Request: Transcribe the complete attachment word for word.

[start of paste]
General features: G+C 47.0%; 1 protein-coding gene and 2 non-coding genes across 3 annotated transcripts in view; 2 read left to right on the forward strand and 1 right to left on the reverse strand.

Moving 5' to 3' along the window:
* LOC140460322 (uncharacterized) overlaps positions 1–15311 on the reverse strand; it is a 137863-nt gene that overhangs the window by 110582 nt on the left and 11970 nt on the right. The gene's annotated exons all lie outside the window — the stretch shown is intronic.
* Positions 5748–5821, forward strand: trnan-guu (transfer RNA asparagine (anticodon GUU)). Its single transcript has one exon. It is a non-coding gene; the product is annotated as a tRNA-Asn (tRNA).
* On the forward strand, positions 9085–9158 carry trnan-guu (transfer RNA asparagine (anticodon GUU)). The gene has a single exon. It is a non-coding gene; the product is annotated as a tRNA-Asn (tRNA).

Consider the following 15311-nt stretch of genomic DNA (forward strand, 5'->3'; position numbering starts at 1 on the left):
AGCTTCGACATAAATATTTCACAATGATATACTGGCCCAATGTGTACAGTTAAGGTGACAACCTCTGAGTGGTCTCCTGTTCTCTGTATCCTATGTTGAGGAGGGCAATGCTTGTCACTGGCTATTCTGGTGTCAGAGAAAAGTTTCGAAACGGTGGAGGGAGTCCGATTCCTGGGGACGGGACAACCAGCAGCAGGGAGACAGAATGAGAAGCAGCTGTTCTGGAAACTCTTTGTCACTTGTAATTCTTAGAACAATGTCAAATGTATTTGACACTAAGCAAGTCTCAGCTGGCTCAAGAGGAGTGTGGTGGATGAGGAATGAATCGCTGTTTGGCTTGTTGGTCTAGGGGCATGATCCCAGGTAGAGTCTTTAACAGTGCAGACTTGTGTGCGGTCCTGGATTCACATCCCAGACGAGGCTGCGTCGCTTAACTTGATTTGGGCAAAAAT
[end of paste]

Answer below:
General features: G+C 47.0%; 1 protein-coding gene and 2 non-coding genes across 3 annotated transcripts in view; 2 read left to right on the forward strand and 1 right to left on the reverse strand.

Moving 5' to 3' along the window:
* LOC140460322 (uncharacterized) overlaps positions 1–15311 on the reverse strand; it is a 137863-nt gene that overhangs the window by 110582 nt on the left and 11970 nt on the right. The gene's annotated exons all lie outside the window — the stretch shown is intronic.
* Positions 5748–5821, forward strand: trnan-guu (transfer RNA asparagine (anticodon GUU)). Its single transcript has one exon. It is a non-coding gene; the product is annotated as a tRNA-Asn (tRNA).
* On the forward strand, positions 9085–9158 carry trnan-guu (transfer RNA asparagine (anticodon GUU)). The gene has a single exon. It is a non-coding gene; the product is annotated as a tRNA-Asn (tRNA).

Consider the following 15311-nt stretch of genomic DNA (forward strand, 5'->3'; position numbering starts at 1 on the left):
AGCTTCGACATAAATATTTCACAATGATATACTGGCCCAATGTGTACAGTTAAGGTGACAACCTCTGAGTGGTCTCCTGTTCTCTGTATCCTATGTTGAGGAGGGCAATGCTTGTCACTGGCTATTCTGGTGTCAGAGAAAAGTTTCGAAACGGTGGAGGGAGTCCGATTCCTGGGGACGGGACAACCAGCAGCAGGGAGACAGAATGAGAAGCAGCTGTTCTGGAAACTCTTTGTCACTTGTAATTCTTAGAACAATGTCAAATGTATTTGACACTAAGCAAGTCTCAGCTGGCTCAAGAGGAGTGTGGTGGATGAGGAATGAATCGCTGTTTGGCTTGTTGGTCTAGGGGCATGATCCCAGGTAGAGTCTTTAACAGTGCAGACTTGTGTGCGGTCCTGGATTCACATCCCAGACGAGGCTGCGTCGCTTAACTTGATTTGGGCAAAAAT